Tait: Hardrick is celebrating his 100th game

It’s right there in his job description as an offensive lineman: Be physical and push people around on run plays and play protector when the quarterback falls back to pass.

Of course, it helps when a guy can infuse a healthy dose of nasty and annoying into his game. Game in, game out. day in day out

So here’s a question: Aside from the three hours on game day – and during the individual sessions in practice – why does Jermarcus Hardrick, the Winnipeg Blue Bombers’ all-star right tackle, have that permanent grin? apparently etched on his mug?

“I used to stare out the window when I was a kid. I thought the whole world was just like Northern Mississippi, just like what I saw out that window,” Hardrick began in a lengthy chat with on Wednesday. “We had nothing to do. We had no wifi, no computer… I thought I got lucky when we went to my grandma’s house. and we gotta rotate these old phones. That was my upbringing. And that’s one of the reasons I appreciate everything. Every day is a holiday. Every meal is a banquet. That’s what I live on.”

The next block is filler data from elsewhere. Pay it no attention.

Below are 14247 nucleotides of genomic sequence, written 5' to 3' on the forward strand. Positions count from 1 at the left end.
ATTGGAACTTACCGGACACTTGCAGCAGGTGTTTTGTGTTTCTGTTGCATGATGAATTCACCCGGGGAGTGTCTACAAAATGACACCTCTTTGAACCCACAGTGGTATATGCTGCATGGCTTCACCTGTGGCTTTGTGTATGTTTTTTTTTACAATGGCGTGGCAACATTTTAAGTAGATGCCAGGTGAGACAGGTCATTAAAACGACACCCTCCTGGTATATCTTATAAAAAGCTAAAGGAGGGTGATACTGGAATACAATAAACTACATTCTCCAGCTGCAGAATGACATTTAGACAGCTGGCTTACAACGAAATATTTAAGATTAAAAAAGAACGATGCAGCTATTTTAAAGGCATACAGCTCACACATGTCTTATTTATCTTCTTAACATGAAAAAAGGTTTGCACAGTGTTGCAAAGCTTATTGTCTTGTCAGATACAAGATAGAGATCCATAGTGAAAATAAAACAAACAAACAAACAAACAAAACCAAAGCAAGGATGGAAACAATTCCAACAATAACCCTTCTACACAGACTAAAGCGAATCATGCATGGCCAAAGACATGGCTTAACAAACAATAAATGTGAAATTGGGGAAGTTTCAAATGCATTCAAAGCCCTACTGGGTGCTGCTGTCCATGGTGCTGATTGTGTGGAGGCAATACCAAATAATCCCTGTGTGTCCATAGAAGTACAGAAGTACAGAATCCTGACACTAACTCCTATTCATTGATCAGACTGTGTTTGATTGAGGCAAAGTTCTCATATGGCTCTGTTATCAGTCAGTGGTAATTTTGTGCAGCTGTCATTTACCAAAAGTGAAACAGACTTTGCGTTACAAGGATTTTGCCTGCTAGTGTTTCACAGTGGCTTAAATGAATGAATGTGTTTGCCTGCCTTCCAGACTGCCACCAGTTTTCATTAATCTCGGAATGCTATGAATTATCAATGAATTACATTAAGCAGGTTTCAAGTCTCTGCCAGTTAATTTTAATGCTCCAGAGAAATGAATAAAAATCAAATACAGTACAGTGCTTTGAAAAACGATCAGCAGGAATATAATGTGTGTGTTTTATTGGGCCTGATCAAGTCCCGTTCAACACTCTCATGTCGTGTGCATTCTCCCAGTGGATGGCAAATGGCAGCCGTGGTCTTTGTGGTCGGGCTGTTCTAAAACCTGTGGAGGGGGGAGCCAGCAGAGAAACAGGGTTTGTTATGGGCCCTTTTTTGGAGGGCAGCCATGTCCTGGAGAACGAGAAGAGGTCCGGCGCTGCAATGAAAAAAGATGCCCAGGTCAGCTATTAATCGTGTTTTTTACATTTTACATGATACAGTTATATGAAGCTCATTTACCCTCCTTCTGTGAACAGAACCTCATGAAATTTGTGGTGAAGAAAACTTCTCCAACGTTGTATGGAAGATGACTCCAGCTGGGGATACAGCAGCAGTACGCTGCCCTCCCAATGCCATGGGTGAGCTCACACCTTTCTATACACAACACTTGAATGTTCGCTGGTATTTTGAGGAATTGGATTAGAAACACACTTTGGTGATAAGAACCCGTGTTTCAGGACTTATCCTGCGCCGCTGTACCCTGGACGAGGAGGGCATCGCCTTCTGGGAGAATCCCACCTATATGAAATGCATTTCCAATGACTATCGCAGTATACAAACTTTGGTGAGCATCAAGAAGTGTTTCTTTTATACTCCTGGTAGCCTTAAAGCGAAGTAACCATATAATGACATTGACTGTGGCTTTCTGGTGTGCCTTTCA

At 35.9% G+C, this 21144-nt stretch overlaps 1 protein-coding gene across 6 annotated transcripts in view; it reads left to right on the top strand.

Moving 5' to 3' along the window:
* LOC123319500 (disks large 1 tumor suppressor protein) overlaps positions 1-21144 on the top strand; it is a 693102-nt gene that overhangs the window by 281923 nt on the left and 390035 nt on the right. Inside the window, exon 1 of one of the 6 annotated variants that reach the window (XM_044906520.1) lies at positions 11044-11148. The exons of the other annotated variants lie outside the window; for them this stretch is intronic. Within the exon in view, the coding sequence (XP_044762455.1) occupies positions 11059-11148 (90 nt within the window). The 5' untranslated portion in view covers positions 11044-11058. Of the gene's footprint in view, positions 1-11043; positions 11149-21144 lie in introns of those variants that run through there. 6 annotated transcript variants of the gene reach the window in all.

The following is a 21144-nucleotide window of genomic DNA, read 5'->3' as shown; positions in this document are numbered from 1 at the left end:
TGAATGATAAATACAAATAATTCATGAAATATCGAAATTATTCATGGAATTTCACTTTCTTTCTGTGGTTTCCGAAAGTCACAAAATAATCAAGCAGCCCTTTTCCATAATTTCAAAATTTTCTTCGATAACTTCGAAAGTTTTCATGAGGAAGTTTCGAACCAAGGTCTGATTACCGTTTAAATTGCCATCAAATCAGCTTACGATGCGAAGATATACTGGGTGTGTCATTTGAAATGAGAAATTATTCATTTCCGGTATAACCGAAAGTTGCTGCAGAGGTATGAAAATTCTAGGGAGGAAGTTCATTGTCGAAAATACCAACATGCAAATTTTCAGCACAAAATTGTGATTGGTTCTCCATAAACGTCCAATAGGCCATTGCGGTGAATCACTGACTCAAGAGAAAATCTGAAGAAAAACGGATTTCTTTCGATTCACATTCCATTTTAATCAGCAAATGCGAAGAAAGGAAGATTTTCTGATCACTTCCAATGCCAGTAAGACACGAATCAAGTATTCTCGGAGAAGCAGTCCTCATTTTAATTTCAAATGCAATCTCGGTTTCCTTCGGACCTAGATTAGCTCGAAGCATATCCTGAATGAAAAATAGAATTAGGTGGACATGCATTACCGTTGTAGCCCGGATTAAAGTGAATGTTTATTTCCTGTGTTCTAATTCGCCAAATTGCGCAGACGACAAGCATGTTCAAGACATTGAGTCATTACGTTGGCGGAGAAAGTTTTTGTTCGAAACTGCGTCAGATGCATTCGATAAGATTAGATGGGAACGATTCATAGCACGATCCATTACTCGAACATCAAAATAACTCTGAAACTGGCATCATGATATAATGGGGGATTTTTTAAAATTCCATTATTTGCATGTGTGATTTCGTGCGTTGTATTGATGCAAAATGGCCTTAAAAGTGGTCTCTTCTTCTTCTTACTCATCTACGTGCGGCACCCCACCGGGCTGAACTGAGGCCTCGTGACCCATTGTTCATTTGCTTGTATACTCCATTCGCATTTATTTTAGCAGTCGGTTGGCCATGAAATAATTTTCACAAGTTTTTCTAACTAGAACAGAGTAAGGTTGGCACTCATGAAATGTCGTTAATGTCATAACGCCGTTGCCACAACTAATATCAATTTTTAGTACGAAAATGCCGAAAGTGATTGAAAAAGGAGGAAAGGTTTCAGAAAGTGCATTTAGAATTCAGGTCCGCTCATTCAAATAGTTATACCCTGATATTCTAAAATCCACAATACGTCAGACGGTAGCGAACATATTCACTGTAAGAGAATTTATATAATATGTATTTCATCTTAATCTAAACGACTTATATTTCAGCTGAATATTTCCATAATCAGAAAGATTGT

Friday night in Ottawa, Hardrick will slip on his No. 51 jersey, pull up the chin strap of his gold helmet, and then buckle up for a couple hours of combat at the scrimmage line.

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Jermarcus Hardrick celebrates his 100th CFL game in Ottawa on Friday night (Jason Halstead/

It’s a routine he’s done so many times that it’s become almost robotic for the Mississippi product. But Friday is different. Friday is special because it will mark the 100th regular-season game in his nine-year career in the Canadian Football League, which began in 2014 with 12 games as a member of the BC Lions and then took him to the Saskatchewan Roughriders for eight games in 2015, found in 2016 his game and a home with the Blue Bombers.

“One hundred games… my wife and I talked about it,” he said. “Last week we sat down and almost got emotional. My freshman year in the league was 2014 and we were just talking about my first game with the Lions. We had a child at the time and Junior was crawling all over the floor as a one year old.